September 02013

September is nearly over, and it’s now been over a month since my first post. I think the end of each month is a good time to outline my own logistical concerns from last month and project what I’ll do going forward.


The Horse_ebooks creators to me, over the phone on the last day of horse_ebooks: “Now is not the time to run out of gas.” Goodbye, horse_ebooks.


My next post is going to be a post-mortem of a game that I’ve co-developed with some other folks- it will be debuting at the Hacking Arts festival in Boston.

Note: The 02013 was originally a typo but I like the Long Now vibe so I’m keeping it.


I’ll try to hold on to some of my favorite longform essays from elsewhere on the internet during October and share them. That seems like a nice thing to do for future end-of-month posts.

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Controlling Commonness

I took a break from “A Thousand Years of Nonlinear History” to breeze through “Mystery Teachings from the Living Earth” (I know). my reading hiatus on Nonlinear History will probably continue so that I can wrap Venkat’s new ebooks.  I hope to finish Nonlinear History in early October.


“Mystery Teachings” is one of those books I could not have really engaged with more than two years ago on its title alone. I was only even really able to engage it now because I enjoyed the author’s previous work- I mean, doesn’t the title sort of connote a vacuous New Age book for graying hippies? It’s dense and thought-provoking, though, very common for all of Greer’s work (crazy or no), and I especially enjoyed the first half of it. The second half appealed to me a little less. Either way this post probably smells of that book.


I also want to reiterate that I am still writing regularly here. Every person has a million words of shitty prose in them before they can ever really write something worth reading, and I’m still trying to knock those million out.



My posts are usually scheduled for a week or two ahead of when it is published (I started this post on 17 September). Last week’s posts were written three weeks ago.

Between then and now, I took a two-week break.


Since I started this blog, I cut out an hour everyday to write. At first “finding the time” was difficult, but the writing quickly became a habit. Once I stopped, I felt especially aware of that new time I gained. Obviously I don’t actually acquire new time- it’s the same time that I found “hard to find” weeks before.

The same sort of thing happens at home, where my vegetarian girlfriend usually cooks. I can go for long stretches eating her food without noticing the lack of meat (although I obviously did notice it at first). When I then go out to eat, my experience of eating meat seems different. I don’t think it would be that radical to suggest that I enjoy meat more when I have it less regularly.

Common things can almost become invisible and mechanical. Common things increase our tolerance and decrease our attention towards their continuing recurrence. Making common things scarcer makes them seem more ‘special’ and attracts attention to them. Scarce things are noticed and felt more by virtue of their uncommonness. Common things are only similarly noticed in their absence.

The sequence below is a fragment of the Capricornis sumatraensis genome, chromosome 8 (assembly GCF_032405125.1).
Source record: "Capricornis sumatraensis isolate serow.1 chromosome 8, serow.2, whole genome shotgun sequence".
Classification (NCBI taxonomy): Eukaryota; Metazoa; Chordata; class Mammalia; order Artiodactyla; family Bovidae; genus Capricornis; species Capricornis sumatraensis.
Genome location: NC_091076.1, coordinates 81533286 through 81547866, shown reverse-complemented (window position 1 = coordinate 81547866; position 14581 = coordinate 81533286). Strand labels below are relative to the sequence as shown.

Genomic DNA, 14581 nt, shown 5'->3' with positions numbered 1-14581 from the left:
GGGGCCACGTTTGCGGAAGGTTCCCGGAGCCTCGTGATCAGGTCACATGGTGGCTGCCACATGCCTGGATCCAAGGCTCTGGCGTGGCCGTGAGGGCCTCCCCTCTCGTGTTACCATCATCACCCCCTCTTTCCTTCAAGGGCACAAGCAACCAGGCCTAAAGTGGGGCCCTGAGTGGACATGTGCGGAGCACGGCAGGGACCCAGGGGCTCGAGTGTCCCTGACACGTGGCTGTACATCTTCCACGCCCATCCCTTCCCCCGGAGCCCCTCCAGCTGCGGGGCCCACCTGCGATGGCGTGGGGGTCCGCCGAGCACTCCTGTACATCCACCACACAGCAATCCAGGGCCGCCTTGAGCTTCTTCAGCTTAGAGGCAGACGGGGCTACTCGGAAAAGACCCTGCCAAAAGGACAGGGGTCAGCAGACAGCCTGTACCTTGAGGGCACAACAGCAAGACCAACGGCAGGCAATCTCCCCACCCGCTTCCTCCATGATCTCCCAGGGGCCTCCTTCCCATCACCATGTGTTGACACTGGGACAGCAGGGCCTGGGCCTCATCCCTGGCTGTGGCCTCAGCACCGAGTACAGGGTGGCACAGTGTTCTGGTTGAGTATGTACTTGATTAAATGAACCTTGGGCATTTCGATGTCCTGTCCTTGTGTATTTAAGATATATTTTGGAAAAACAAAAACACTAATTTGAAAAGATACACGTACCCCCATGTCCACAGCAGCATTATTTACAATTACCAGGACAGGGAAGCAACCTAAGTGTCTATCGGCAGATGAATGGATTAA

There are, I think, a few ways in which your behavior changes. Scarcity draws a lot of attention to itself. That’s the key finding that I think motivates everything. When you’re experiencing scarcity, your mind automatically focuses on that thing. That focus brings benefits, which we talk about. But it has some costs, too [..]

It’s almost too obvious to note that the market operates under a similar logic. But even without the familiar market terms, I expect that this principle was known for a very long time.

I imagine that even very old religious and cultural practices internalize this idea in habitual actions (common) and sacred rites/ceremonies (special). Fasting takes the normality of eating and makes it special through imposed abstinence. Of course, there are other good reasons I could speculate for a religious practice to demand fasting: common suffering/experience maybe, or to protect the tribe from tragedies of the commons during periods where food isn’t abundant (I have no evidence of this one!). It could just be another shibboleth, a way of controlling and identifying true believers from those who are unwilling to suffer to prove loyalty to the tribe through asceticism. And there is no law that says it isn’t a little bit of all of these reasons and many others. Either way, even if they weren’t explicitly spoken of, the idea of changing people’s behaviors towards a thing or action by imposing minimum or maximum limits is probably a dirt-old idea.

Playing Everything

“Loving [a thing] should make you a snob, not a cheerleader. And proper snobs are full of hate about what they love.”

-Eric Zimmerman



After this post, I’m going to start writing much shorter and more sporadic posts, I think. I’ll reduce the time from writing to posting so that I can talk about stuff I am actually currently doing. I am writing this on September 9th (I have my posts automatically scheduled), so I am entitling myself to a short vacation between now and publication of this post on the 19th. I’ll still have something for next Tuesday, anyway.